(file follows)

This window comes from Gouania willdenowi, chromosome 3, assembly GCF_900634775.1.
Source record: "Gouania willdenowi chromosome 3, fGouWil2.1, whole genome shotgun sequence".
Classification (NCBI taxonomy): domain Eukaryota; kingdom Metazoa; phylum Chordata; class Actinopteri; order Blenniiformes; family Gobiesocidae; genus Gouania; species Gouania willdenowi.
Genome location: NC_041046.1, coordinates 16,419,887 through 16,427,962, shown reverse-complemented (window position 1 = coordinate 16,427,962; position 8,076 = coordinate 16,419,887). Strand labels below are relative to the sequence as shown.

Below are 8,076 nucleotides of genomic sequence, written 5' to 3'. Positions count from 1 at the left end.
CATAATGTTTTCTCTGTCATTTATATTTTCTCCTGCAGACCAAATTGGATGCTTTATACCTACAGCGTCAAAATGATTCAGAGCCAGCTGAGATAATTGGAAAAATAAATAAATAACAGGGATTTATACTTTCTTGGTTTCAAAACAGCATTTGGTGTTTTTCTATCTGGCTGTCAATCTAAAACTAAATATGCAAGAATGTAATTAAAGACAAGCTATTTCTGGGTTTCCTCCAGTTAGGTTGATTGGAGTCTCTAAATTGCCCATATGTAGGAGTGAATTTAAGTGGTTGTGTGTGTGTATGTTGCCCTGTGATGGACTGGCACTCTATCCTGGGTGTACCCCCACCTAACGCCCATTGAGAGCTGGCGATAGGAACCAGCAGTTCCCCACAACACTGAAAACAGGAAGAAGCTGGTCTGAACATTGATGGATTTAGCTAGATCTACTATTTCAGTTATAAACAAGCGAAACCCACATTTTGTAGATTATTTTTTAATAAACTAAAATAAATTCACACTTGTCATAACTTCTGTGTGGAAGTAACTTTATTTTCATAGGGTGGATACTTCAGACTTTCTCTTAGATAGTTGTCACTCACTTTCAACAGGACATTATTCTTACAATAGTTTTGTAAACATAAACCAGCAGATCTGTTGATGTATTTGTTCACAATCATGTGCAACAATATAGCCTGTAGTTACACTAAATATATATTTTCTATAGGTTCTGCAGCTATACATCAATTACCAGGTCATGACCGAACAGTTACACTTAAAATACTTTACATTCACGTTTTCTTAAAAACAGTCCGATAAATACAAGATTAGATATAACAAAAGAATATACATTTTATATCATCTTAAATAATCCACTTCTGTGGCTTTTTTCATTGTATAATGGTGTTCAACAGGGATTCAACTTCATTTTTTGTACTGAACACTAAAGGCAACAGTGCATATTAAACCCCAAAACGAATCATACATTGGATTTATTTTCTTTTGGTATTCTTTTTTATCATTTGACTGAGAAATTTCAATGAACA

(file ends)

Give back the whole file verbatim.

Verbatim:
This window comes from Gouania willdenowi, chromosome 3, assembly GCF_900634775.1.
Source record: "Gouania willdenowi chromosome 3, fGouWil2.1, whole genome shotgun sequence".
Classification (NCBI taxonomy): domain Eukaryota; kingdom Metazoa; phylum Chordata; class Actinopteri; order Blenniiformes; family Gobiesocidae; genus Gouania; species Gouania willdenowi.
Genome location: NC_041046.1, coordinates 16,419,887 through 16,427,962, shown reverse-complemented (window position 1 = coordinate 16,427,962; position 8,076 = coordinate 16,419,887). Strand labels below are relative to the sequence as shown.

Below are 8,076 nucleotides of genomic sequence, written 5' to 3'. Positions count from 1 at the left end.
CATAATGTTTTCTCTGTCATTTATATTTTCTCCTGCAGACCAAATTGGATGCTTTATACCTACAGCGTCAAAATGATTCAGAGCCAGCTGAGATAATTGGAAAAATAAATAAATAACAGGGATTTATACTTTCTTGGTTTCAAAACAGCATTTGGTGTTTTTCTATCTGGCTGTCAATCTAAAACTAAATATGCAAGAATGTAATTAAAGACAAGCTATTTCTGGGTTTCCTCCAGTTAGGTTGATTGGAGTCTCTAAATTGCCCATATGTAGGAGTGAATTTAAGTGGTTGTGTGTGTGTATGTTGCCCTGTGATGGACTGGCACTCTATCCTGGGTGTACCCCCACCTAACGCCCATTGAGAGCTGGCGATAGGAACCAGCAGTTCCCCACAACACTGAAAACAGGAAGAAGCTGGTCTGAACATTGATGGATTTAGCTAGATCTACTATTTCAGTTATAAACAAGCGAAACCCACATTTTGTAGATTATTTTTTAATAAACTAAAATAAATTCACACTTGTCATAACTTCTGTGTGGAAGTAACTTTATTTTCATAGGGTGGATACTTCAGACTTTCTCTTAGATAGTTGTCACTCACTTTCAACAGGACATTATTCTTACAATAGTTTTGTAAACATAAACCAGCAGATCTGTTGATGTATTTGTTCACAATCATGTGCAACAATATAGCCTGTAGTTACACTAAATATATATTTTCTATAGGTTCTGCAGCTATACATCAATTACCAGGTCATGACCGAACAGTTACACTTAAAATACTTTACATTCACGTTTTCTTAAAAACAGTCCGATAAATACAAGATTAGATATAACAAAAGAATATACATTTTATATCATCTTAAATAATCCACTTCTGTGGCTTTTTTCATTGTATAATGGTGTTCAACAGGGATTCAACTTCATTTTTTGTACTGAACACTAAAGGCAACAGTGCATATTAAACCCCAAAACGAATCATACATTGGATTTATTTTCTTTTGGTATTCTTTTTTATCATTTGACTGAGAAATTTCAATGAACA